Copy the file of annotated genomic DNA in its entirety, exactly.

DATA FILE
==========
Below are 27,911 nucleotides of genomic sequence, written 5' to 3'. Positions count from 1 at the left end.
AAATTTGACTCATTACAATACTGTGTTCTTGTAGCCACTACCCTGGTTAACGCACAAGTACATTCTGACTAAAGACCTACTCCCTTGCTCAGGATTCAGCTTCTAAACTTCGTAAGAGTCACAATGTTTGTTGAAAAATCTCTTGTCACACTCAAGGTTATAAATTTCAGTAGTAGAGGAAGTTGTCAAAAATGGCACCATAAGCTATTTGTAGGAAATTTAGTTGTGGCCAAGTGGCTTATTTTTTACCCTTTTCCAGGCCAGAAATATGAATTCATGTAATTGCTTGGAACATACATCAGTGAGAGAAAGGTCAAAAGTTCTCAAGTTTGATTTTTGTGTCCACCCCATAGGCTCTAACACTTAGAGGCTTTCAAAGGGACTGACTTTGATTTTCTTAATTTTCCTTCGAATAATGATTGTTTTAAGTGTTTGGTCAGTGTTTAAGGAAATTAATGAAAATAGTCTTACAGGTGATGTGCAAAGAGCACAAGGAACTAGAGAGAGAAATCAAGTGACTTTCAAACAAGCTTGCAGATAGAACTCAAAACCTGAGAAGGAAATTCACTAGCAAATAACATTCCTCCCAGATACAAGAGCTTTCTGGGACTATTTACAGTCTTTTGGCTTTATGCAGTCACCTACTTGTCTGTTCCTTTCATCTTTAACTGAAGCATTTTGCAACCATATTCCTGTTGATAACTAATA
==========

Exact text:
Below are 27,911 nucleotides of genomic sequence, written 5' to 3'. Positions count from 1 at the left end.
AAATTTGACTCATTACAATACTGTGTTCTTGTAGCCACTACCCTGGTTAACGCACAAGTACATTCTGACTAAAGACCTACTCCCTTGCTCAGGATTCAGCTTCTAAACTTCGTAAGAGTCACAATGTTTGTTGAAAAATCTCTTGTCACACTCAAGGTTATAAATTTCAGTAGTAGAGGAAGTTGTCAAAAATGGCACCATAAGCTATTTGTAGGAAATTTAGTTGTGGCCAAGTGGCTTATTTTTTACCCTTTTCCAGGCCAGAAATATGAATTCATGTAATTGCTTGGAACATACATCAGTGAGAGAAAGGTCAAAAGTTCTCAAGTTTGATTTTTGTGTCCACCCCATAGGCTCTAACACTTAGAGGCTTTCAAAGGGACTGACTTTGATTTTCTTAATTTTCCTTCGAATAATGATTGTTTTAAGTGTTTGGTCAGTGTTTAAGGAAATTAATGAAAATAGTCTTACAGGTGATGTGCAAAGAGCACAAGGAACTAGAGAGAGAAATCAAGTGACTTTCAAACAAGCTTGCAGATAGAACTCAAAACCTGAGAAGGAAATTCACTAGCAAATAACATTCCTCCCAGATACAAGAGCTTTCTGGGACTATTTACAGTCTTTTGGCTTTATGCAGTCACCTACTTGTCTGTTCCTTTCATCTTTAACTGAAGCATTTTGCAACCATATTCCTGTTGATAACTAATA